- The Washington Times - Monday, August 25, 2003

Iraq is becoming the new lead battleground in the war against terrorism as Islamic militants are being drawn there — a situation more favorable to the United States than having to battle terror at home.

“From the point of view of the al Qaeda types, this is a pretty important battlefield for them,” said L. Paul Bremer, U.S. civilian administrator for Iraq.

Mr. Bremer made his comments on CNN’s “Late Edition with Wolf Blitzer” and appeared on the other Sunday political talk shows, where he outlined the new front line against terrorism.

Asked on “Fox News Sunday” whether a significant influx of foreign fighters is gathering in Iraq, Mr. Bremer said, “I’m afraid they are.”

Mr. Bremer also said Iraq would be the logical arena for international terrorists to gather and make a stand.

“It’s a plausible argument, because the terrorists hate everything that we stand for, the United States, and they hate the vision we have for Iraq, because the vision we have for Iraq is fundamentally threatening to the terrorists’ vision,” Mr. Bremer said.

“I suppose they could calculate that if we can succeed in Iraq, it will change the entire structure of this area of the world. And so it certainly is attracting a lot of them here, and it shows what the stakes are for all Americans. We’ve got to win this fight here,” Mr. Bremer said.

Appearing on ABC’s “This Week,” Mr. Bremer said the line in the war against terrorism appears to have been drawn in Iraq.

“We can’t duck this fight; it’s a fight against us. … We’ve got to deal with what we’ve got, which is a significant terrorist threat, and we’ve got to defeat it here,” Mr. Bremer said.

“It started for us in a big way in New York, but you could say it’s in Nairobi and Dar es Salam. We’ve seen it in Somalia. We’ve seen it in Saudi Arabia. And we are now seeing a large number of international terrorists coming into Iraq.”

Sen. John McCain, Arizona Republican, told NBC’s “Meet the Press” the American people would support the war on terrorism, no matter where the battle lines are drawn.

“The American people fully would understand that we cannot protect our own borders, we have to go where the terrorists are,” Mr. McCain said, appearing via satellite from Iraq.

“If they win here, then obviously we cannot win the war on terrorism — and the dictators in this part of the world are paying attention as well as the terrorist organizations,” Mr. McCain said.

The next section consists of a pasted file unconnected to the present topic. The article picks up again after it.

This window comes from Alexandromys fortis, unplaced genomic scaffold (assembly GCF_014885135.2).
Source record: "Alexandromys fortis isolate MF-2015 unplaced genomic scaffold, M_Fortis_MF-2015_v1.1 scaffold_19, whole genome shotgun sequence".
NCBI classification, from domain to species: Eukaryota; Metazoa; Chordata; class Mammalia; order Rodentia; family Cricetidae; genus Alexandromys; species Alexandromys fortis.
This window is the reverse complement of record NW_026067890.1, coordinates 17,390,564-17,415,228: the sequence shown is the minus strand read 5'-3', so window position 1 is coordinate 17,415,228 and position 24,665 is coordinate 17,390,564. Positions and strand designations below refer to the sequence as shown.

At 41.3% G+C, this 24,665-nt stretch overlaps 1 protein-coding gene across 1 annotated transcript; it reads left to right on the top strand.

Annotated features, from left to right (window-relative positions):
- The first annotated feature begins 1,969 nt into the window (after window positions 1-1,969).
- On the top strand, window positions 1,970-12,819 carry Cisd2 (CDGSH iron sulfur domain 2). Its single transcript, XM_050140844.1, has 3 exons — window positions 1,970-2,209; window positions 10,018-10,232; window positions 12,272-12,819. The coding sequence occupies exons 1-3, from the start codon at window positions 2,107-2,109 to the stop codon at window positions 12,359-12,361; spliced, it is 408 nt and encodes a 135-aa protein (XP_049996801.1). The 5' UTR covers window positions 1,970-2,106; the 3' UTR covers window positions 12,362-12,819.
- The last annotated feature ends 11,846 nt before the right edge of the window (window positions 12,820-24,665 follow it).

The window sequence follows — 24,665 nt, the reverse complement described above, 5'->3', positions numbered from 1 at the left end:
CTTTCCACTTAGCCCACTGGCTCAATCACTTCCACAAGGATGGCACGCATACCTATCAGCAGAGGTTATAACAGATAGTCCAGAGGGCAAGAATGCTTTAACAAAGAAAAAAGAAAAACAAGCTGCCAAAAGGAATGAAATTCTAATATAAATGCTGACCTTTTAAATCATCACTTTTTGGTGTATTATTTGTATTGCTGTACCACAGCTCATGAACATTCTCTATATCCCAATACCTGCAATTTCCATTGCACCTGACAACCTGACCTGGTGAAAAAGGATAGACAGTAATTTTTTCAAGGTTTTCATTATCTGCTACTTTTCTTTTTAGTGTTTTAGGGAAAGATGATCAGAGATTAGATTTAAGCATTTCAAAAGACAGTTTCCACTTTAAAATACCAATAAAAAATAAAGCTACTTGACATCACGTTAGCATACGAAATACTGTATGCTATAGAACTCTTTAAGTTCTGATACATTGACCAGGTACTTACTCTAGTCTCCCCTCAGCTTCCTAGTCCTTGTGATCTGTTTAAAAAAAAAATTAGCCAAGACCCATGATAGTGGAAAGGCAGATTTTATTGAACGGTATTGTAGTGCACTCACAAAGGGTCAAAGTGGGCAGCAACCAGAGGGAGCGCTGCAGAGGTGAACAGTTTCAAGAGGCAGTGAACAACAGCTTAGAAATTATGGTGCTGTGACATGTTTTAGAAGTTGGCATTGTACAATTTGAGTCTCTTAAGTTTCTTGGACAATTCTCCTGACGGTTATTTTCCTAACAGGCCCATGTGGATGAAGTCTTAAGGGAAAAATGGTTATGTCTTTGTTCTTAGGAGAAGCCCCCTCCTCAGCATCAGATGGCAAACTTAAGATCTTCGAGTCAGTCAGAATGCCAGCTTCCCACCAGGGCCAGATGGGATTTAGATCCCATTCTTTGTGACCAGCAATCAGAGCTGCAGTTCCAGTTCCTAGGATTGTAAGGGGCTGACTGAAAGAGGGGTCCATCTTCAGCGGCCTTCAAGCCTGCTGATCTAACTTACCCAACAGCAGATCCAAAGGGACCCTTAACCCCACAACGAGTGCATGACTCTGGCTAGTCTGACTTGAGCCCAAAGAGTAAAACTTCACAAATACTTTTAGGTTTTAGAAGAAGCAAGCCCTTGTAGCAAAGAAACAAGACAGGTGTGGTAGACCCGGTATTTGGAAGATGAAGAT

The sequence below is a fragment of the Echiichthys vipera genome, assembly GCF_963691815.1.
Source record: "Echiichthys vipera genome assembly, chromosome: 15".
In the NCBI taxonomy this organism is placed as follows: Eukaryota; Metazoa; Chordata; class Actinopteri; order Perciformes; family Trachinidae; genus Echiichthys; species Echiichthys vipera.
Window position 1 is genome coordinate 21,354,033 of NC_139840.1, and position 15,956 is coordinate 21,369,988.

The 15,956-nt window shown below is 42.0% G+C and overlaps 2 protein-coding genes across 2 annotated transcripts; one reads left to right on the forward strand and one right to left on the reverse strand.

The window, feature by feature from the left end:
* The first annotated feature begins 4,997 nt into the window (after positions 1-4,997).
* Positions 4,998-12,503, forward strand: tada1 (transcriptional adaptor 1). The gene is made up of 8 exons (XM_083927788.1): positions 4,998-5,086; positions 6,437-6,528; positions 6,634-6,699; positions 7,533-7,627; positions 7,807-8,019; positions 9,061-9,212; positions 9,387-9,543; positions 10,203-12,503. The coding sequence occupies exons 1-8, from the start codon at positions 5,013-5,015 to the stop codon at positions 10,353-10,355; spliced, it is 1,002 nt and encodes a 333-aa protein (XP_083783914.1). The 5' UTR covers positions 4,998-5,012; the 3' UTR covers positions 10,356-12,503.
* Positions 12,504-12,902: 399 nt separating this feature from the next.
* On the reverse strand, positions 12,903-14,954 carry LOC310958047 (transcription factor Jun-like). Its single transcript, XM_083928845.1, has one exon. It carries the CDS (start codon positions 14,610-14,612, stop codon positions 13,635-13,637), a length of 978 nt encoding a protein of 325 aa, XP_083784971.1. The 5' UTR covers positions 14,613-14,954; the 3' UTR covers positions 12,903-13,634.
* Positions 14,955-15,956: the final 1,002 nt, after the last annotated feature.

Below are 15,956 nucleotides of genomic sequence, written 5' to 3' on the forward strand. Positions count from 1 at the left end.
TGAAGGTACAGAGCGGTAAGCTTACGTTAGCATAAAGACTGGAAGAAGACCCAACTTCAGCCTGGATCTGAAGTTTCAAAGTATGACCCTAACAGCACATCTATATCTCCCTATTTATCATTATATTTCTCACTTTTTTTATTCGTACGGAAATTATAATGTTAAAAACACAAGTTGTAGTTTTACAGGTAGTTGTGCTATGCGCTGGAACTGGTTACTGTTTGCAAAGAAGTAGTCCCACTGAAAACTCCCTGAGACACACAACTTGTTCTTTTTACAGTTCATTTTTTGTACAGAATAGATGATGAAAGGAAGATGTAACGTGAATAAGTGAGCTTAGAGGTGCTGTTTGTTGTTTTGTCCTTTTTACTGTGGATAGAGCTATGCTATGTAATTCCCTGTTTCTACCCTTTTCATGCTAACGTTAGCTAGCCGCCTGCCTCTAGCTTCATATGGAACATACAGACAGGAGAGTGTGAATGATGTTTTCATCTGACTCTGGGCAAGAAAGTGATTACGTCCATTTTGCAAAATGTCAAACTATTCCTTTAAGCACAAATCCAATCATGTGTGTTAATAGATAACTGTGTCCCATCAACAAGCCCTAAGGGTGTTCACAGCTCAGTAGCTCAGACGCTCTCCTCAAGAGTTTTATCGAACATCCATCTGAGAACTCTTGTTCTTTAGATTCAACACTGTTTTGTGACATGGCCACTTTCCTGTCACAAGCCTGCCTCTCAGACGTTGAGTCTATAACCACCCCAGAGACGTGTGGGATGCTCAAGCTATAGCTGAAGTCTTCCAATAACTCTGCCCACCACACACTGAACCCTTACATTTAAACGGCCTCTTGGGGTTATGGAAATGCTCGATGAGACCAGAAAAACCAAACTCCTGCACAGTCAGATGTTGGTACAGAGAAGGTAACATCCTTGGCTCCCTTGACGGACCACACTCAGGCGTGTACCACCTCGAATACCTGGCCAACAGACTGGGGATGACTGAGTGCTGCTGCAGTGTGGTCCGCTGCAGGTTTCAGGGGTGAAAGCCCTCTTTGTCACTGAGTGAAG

The foreign fighters are reportedly coming into Iraq from Saudi Arabia, Syria and Iran. “They are coming in because they know what’s at stake, and we cannot afford to lose this,” Mr. McCain said.

Mr. Bremer avoided answering whether the Bush administration set Iraq as a deliberate trap to capture terrorists, although he previously has stated that it is “better to fight it here than to fight it somewhere else, like the United States.”

Lt. Gen. Ricardo S. Sanchez told reporters last month that Iraq would become a “terrorist magnet.”

“But this is exactly where we want to fight them; we want to fight them here, we prepared for them,” Lt. Gen. Sanchez said. “And this will prevent the American people from having to go through other attacks back in the United States.”

Gen. Richard B. Myers, chairman of the Joint Chiefs of Staff, denied that a mecca has been created for terrorists to congregate and strike the base of 150,000 American troops stationed in Iraq.

“It’s more of a question of wills right now,” he said on NBC.

The drumbeat to send more troops to Iraq continued in light of last week’s attack on the United Nations headquarters in Baghdad, where top envoy Sergio Vieira de Mello was killed.

However, the Bush administration reiterated that U.S. forces instead need information and more cooperation from Iraqi civilians.

“There, what we need is better intelligence against them, and we’re going to try to do that,” Mr. Bremer said on Fox.

Sen. Joseph R. Biden Jr., Delaware Democrat, said as many as 60,000 additional troops will be needed and argued on NBC for a “true” multinational force on the ground in Iraq that includes French and German forces.

“I’m like a broken record on this. … we are woefully underprepared,” Mr. Biden said.

The “American flag,” he said, is viewed as an “occupying force.”

“This administration is treating Iraq like it’s some prize we won that we don’t want to share,” Mr. Biden said.

Sen. Richard G. Lugar, Indiana Republican and chairman of the Foreign Relations Committee, said troop numbers and experience is lacking, and suggested President Bush make a formal presentation to the American people on what actions should be taken next.

“We are not configured as a nation in our armed forces or the State Department to deal with nation-building,” Mr. Lugar said.

Gen. Myers said sending additional troops to Iraq, if needed, will never be a problem. If Gen. John Abizaid of U.S. Central Command “wants more troops, he can have more troops. This is never an issue.”

However, Gen. Myers said the administration would welcome a larger international presence.

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